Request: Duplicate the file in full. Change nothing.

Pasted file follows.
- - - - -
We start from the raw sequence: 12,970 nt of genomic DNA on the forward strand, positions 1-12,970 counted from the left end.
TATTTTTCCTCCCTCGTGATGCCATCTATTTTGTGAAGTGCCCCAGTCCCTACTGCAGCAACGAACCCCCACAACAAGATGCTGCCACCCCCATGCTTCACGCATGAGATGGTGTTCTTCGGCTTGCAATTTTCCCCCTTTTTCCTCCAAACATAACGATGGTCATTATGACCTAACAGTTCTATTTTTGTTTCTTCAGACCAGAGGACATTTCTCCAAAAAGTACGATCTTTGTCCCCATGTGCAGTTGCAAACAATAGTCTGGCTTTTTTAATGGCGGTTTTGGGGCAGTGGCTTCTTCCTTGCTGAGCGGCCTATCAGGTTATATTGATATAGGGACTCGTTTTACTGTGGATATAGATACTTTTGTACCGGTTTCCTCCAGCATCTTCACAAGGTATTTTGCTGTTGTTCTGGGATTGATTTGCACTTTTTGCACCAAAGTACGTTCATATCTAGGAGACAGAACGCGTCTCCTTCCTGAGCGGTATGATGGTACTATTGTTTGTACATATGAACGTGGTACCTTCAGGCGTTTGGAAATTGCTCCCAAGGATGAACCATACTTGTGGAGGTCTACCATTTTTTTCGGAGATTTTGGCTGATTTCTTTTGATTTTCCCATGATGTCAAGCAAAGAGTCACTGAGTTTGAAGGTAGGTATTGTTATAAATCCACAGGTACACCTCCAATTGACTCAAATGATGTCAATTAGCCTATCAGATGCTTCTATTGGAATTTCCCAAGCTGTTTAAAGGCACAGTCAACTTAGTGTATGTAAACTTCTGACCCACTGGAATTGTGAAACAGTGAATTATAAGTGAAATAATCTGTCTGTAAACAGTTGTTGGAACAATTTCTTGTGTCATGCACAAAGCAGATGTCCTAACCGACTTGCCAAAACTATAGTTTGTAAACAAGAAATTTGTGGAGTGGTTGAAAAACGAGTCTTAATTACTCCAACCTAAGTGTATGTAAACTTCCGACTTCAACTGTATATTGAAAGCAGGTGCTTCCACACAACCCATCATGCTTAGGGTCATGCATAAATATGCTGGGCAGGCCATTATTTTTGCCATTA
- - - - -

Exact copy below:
We start from the raw sequence: 12,970 nt of genomic DNA on the forward strand, positions 1-12,970 counted from the left end.
TATTTTTCCTCCCTCGTGATGCCATCTATTTTGTGAAGTGCCCCAGTCCCTACTGCAGCAACGAACCCCCACAACAAGATGCTGCCACCCCCATGCTTCACGCATGAGATGGTGTTCTTCGGCTTGCAATTTTCCCCCTTTTTCCTCCAAACATAACGATGGTCATTATGACCTAACAGTTCTATTTTTGTTTCTTCAGACCAGAGGACATTTCTCCAAAAAGTACGATCTTTGTCCCCATGTGCAGTTGCAAACAATAGTCTGGCTTTTTTAATGGCGGTTTTGGGGCAGTGGCTTCTTCCTTGCTGAGCGGCCTATCAGGTTATATTGATATAGGGACTCGTTTTACTGTGGATATAGATACTTTTGTACCGGTTTCCTCCAGCATCTTCACAAGGTATTTTGCTGTTGTTCTGGGATTGATTTGCACTTTTTGCACCAAAGTACGTTCATATCTAGGAGACAGAACGCGTCTCCTTCCTGAGCGGTATGATGGTACTATTGTTTGTACATATGAACGTGGTACCTTCAGGCGTTTGGAAATTGCTCCCAAGGATGAACCATACTTGTGGAGGTCTACCATTTTTTTCGGAGATTTTGGCTGATTTCTTTTGATTTTCCCATGATGTCAAGCAAAGAGTCACTGAGTTTGAAGGTAGGTATTGTTATAAATCCACAGGTACACCTCCAATTGACTCAAATGATGTCAATTAGCCTATCAGATGCTTCTATTGGAATTTCCCAAGCTGTTTAAAGGCACAGTCAACTTAGTGTATGTAAACTTCTGACCCACTGGAATTGTGAAACAGTGAATTATAAGTGAAATAATCTGTCTGTAAACAGTTGTTGGAACAATTTCTTGTGTCATGCACAAAGCAGATGTCCTAACCGACTTGCCAAAACTATAGTTTGTAAACAAGAAATTTGTGGAGTGGTTGAAAAACGAGTCTTAATTACTCCAACCTAAGTGTATGTAAACTTCCGACTTCAACTGTATATTGAAAGCAGGTGCTTCCACACAACCCATCATGCTTAGGGTCATGCATAAATATGCTGGGCAGGCCATTATTTTTGCCATTA